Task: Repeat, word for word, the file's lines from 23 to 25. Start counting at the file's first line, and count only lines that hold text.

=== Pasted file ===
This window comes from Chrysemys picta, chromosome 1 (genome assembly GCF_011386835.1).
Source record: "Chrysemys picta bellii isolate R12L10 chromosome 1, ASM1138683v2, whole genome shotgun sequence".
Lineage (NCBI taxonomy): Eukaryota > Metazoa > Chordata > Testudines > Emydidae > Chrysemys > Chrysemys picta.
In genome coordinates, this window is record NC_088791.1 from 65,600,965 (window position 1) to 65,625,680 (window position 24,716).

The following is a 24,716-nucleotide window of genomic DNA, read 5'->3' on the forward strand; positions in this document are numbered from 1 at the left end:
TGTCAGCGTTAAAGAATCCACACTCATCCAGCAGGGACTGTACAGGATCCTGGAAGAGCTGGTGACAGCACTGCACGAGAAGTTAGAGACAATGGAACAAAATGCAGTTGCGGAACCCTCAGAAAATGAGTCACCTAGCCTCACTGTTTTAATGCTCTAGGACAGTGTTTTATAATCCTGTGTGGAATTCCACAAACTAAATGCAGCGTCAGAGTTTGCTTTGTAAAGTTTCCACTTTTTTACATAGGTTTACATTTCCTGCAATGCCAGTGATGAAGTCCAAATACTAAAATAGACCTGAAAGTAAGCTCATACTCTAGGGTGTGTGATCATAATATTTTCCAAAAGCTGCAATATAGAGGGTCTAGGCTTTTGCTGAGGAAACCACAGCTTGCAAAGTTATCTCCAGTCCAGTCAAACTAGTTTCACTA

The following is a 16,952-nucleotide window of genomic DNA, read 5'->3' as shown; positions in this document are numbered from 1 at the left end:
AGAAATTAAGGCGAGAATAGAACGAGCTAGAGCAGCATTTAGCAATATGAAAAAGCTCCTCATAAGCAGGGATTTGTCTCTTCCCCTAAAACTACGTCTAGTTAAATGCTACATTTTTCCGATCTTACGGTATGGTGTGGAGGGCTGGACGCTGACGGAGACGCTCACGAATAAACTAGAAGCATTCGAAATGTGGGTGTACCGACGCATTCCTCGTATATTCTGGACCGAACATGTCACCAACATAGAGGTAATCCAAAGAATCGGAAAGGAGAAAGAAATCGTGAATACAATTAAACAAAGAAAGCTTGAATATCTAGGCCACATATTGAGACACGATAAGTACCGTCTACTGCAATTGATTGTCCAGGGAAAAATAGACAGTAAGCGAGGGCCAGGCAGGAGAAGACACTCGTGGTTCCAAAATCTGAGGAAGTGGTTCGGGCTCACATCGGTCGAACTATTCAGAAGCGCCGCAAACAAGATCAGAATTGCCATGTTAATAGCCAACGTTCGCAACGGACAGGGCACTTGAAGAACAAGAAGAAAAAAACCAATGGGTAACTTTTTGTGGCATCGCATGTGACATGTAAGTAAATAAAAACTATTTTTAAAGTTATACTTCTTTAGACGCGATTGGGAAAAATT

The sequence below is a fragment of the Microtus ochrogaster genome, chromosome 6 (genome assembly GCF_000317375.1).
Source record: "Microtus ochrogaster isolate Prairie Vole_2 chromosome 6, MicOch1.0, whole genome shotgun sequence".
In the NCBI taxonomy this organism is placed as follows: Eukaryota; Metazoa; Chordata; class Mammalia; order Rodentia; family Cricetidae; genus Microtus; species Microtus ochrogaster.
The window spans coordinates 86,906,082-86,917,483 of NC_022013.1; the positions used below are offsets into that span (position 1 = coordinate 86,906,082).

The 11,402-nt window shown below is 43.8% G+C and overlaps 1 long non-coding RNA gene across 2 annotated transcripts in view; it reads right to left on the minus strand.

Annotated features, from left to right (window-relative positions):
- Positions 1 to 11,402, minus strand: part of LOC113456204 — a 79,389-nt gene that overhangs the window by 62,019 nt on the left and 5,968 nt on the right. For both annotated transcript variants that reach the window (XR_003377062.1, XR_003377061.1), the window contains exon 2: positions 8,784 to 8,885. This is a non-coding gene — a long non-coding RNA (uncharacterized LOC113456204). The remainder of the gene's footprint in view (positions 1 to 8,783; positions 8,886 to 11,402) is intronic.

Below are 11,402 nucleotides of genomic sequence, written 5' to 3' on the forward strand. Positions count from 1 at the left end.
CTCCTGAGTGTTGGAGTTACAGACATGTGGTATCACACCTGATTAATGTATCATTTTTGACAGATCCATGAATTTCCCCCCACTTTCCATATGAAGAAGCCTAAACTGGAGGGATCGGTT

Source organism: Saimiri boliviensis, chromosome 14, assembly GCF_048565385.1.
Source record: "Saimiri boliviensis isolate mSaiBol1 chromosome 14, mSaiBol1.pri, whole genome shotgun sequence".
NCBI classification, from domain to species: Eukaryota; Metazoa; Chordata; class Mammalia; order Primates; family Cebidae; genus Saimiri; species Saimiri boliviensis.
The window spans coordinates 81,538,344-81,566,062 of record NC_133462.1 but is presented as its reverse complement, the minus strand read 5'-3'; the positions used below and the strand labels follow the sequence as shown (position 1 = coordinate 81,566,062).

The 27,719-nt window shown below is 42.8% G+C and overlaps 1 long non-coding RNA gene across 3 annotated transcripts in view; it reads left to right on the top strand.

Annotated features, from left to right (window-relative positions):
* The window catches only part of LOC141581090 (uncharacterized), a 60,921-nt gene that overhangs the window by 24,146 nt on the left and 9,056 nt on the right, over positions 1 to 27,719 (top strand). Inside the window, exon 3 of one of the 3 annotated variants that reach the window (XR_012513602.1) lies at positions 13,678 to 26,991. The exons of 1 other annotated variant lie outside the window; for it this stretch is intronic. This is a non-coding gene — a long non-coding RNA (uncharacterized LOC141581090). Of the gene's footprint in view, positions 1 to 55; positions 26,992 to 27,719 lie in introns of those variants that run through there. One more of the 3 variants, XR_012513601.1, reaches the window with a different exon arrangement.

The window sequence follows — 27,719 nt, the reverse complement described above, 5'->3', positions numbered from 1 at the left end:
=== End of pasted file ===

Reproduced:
Annotated features, from left to right (window-relative positions):
* The window catches only part of LOC141581090 (uncharacterized), a 60,921-nt gene that overhangs the window by 24,146 nt on the left and 9,056 nt on the right, over positions 1 to 27,719 (top strand). Inside the window, exon 3 of one of the 3 annotated variants that reach the window (XR_012513602.1) lies at positions 13,678 to 26,991. The exons of 1 other annotated variant lie outside the window; for it this stretch is intronic. This is a non-coding gene — a long non-coding RNA (uncharacterized LOC141581090). Of the gene's footprint in view, positions 1 to 55; positions 26,992 to 27,719 lie in introns of those variants that run through there. One more of the 3 variants, XR_012513601.1, reaches the window with a different exon arrangement.

The window sequence follows — 27,719 nt, the reverse complement described above, 5'->3', positions numbered from 1 at the left end: